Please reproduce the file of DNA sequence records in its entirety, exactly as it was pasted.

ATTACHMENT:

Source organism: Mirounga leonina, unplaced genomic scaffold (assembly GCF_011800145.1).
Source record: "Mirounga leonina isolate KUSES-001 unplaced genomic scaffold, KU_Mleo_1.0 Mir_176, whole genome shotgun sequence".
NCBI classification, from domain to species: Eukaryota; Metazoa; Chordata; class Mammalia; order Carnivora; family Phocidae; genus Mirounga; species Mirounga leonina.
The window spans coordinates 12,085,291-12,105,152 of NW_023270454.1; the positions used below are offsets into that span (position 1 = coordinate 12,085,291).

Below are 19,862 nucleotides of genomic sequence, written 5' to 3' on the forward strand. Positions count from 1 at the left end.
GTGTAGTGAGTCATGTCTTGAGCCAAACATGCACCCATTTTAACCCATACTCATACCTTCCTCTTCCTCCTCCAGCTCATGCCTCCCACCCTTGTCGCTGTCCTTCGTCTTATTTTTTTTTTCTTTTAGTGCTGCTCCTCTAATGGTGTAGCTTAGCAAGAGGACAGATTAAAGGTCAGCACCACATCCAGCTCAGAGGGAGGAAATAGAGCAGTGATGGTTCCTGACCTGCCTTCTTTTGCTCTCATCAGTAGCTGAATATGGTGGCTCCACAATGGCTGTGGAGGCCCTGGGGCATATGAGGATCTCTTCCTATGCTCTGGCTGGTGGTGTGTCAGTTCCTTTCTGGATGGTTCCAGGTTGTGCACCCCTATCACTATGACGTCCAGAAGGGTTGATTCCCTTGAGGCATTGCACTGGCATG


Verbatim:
Source organism: Mirounga leonina, unplaced genomic scaffold (assembly GCF_011800145.1).
Source record: "Mirounga leonina isolate KUSES-001 unplaced genomic scaffold, KU_Mleo_1.0 Mir_176, whole genome shotgun sequence".
NCBI classification, from domain to species: Eukaryota; Metazoa; Chordata; class Mammalia; order Carnivora; family Phocidae; genus Mirounga; species Mirounga leonina.
The window spans coordinates 12,085,291-12,105,152 of NW_023270454.1; the positions used below are offsets into that span (position 1 = coordinate 12,085,291).

Below are 19,862 nucleotides of genomic sequence, written 5' to 3' on the forward strand. Positions count from 1 at the left end.
GTGTAGTGAGTCATGTCTTGAGCCAAACATGCACCCATTTTAACCCATACTCATACCTTCCTCTTCCTCCTCCAGCTCATGCCTCCCACCCTTGTCGCTGTCCTTCGTCTTATTTTTTTTTTCTTTTAGTGCTGCTCCTCTAATGGTGTAGCTTAGCAAGAGGACAGATTAAAGGTCAGCACCACATCCAGCTCAGAGGGAGGAAATAGAGCAGTGATGGTTCCTGACCTGCCTTCTTTTGCTCTCATCAGTAGCTGAATATGGTGGCTCCACAATGGCTGTGGAGGCCCTGGGGCATATGAGGATCTCTTCCTATGCTCTGGCTGGTGGTGTGTCAGTTCCTTTCTGGATGGTTCCAGGTTGTGCACCCCTATCACTATGACGTCCAGAAGGGTTGATTCCCTTGAGGCATTGCACTGGCATG